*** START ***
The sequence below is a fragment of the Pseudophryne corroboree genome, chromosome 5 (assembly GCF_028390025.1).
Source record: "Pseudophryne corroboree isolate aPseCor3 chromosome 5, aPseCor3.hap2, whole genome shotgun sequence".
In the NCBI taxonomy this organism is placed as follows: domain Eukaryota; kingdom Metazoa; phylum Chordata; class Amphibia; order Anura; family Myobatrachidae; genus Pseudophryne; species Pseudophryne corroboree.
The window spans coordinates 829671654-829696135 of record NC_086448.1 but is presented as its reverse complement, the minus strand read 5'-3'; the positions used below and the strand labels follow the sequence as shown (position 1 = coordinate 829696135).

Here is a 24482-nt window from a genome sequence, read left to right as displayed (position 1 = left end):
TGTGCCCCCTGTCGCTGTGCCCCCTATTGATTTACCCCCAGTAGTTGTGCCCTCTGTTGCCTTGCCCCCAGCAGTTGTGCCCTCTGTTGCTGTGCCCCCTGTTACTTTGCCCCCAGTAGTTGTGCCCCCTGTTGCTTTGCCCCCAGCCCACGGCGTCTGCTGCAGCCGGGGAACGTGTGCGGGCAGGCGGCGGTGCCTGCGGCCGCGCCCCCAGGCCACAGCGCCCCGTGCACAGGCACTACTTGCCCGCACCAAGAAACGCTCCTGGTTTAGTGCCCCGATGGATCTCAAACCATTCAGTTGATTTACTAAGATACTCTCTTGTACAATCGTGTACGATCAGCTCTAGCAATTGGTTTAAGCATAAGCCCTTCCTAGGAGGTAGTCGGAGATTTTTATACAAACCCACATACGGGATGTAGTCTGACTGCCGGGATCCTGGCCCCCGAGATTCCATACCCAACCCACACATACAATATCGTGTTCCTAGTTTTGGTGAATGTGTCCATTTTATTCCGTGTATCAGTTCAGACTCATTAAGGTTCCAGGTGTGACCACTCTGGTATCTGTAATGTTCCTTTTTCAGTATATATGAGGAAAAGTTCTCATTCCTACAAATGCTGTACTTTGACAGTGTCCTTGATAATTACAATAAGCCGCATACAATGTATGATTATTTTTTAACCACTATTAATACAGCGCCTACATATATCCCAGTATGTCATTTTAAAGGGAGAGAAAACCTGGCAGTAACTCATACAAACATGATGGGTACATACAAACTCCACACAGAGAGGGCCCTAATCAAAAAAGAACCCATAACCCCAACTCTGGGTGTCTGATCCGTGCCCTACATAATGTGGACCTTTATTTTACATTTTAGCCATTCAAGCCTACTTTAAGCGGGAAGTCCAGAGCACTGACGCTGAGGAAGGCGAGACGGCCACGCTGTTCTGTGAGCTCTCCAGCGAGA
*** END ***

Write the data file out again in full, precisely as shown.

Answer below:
The sequence below is a fragment of the Pseudophryne corroboree genome, chromosome 5 (assembly GCF_028390025.1).
Source record: "Pseudophryne corroboree isolate aPseCor3 chromosome 5, aPseCor3.hap2, whole genome shotgun sequence".
In the NCBI taxonomy this organism is placed as follows: domain Eukaryota; kingdom Metazoa; phylum Chordata; class Amphibia; order Anura; family Myobatrachidae; genus Pseudophryne; species Pseudophryne corroboree.
The window spans coordinates 829671654-829696135 of record NC_086448.1 but is presented as its reverse complement, the minus strand read 5'-3'; the positions used below and the strand labels follow the sequence as shown (position 1 = coordinate 829696135).

Here is a 24482-nt window from a genome sequence, read left to right as displayed (position 1 = left end):
TGTGCCCCCTGTCGCTGTGCCCCCTATTGATTTACCCCCAGTAGTTGTGCCCTCTGTTGCCTTGCCCCCAGCAGTTGTGCCCTCTGTTGCTGTGCCCCCTGTTACTTTGCCCCCAGTAGTTGTGCCCCCTGTTGCTTTGCCCCCAGCCCACGGCGTCTGCTGCAGCCGGGGAACGTGTGCGGGCAGGCGGCGGTGCCTGCGGCCGCGCCCCCAGGCCACAGCGCCCCGTGCACAGGCACTACTTGCCCGCACCAAGAAACGCTCCTGGTTTAGTGCCCCGATGGATCTCAAACCATTCAGTTGATTTACTAAGATACTCTCTTGTACAATCGTGTACGATCAGCTCTAGCAATTGGTTTAAGCATAAGCCCTTCCTAGGAGGTAGTCGGAGATTTTTATACAAACCCACATACGGGATGTAGTCTGACTGCCGGGATCCTGGCCCCCGAGATTCCATACCCAACCCACACATACAATATCGTGTTCCTAGTTTTGGTGAATGTGTCCATTTTATTCCGTGTATCAGTTCAGACTCATTAAGGTTCCAGGTGTGACCACTCTGGTATCTGTAATGTTCCTTTTTCAGTATATATGAGGAAAAGTTCTCATTCCTACAAATGCTGTACTTTGACAGTGTCCTTGATAATTACAATAAGCCGCATACAATGTATGATTATTTTTTAACCACTATTAATACAGCGCCTACATATATCCCAGTATGTCATTTTAAAGGGAGAGAAAACCTGGCAGTAACTCATACAAACATGATGGGTACATACAAACTCCACACAGAGAGGGCCCTAATCAAAAAAGAACCCATAACCCCAACTCTGGGTGTCTGATCCGTGCCCTACATAATGTGGACCTTTATTTTACATTTTAGCCATTCAAGCCTACTTTAAGCGGGAAGTCCAGAGCACTGACGCTGAGGAAGGCGAGACGGCCACGCTGTTCTGTGAGCTCTCCAGCGAGA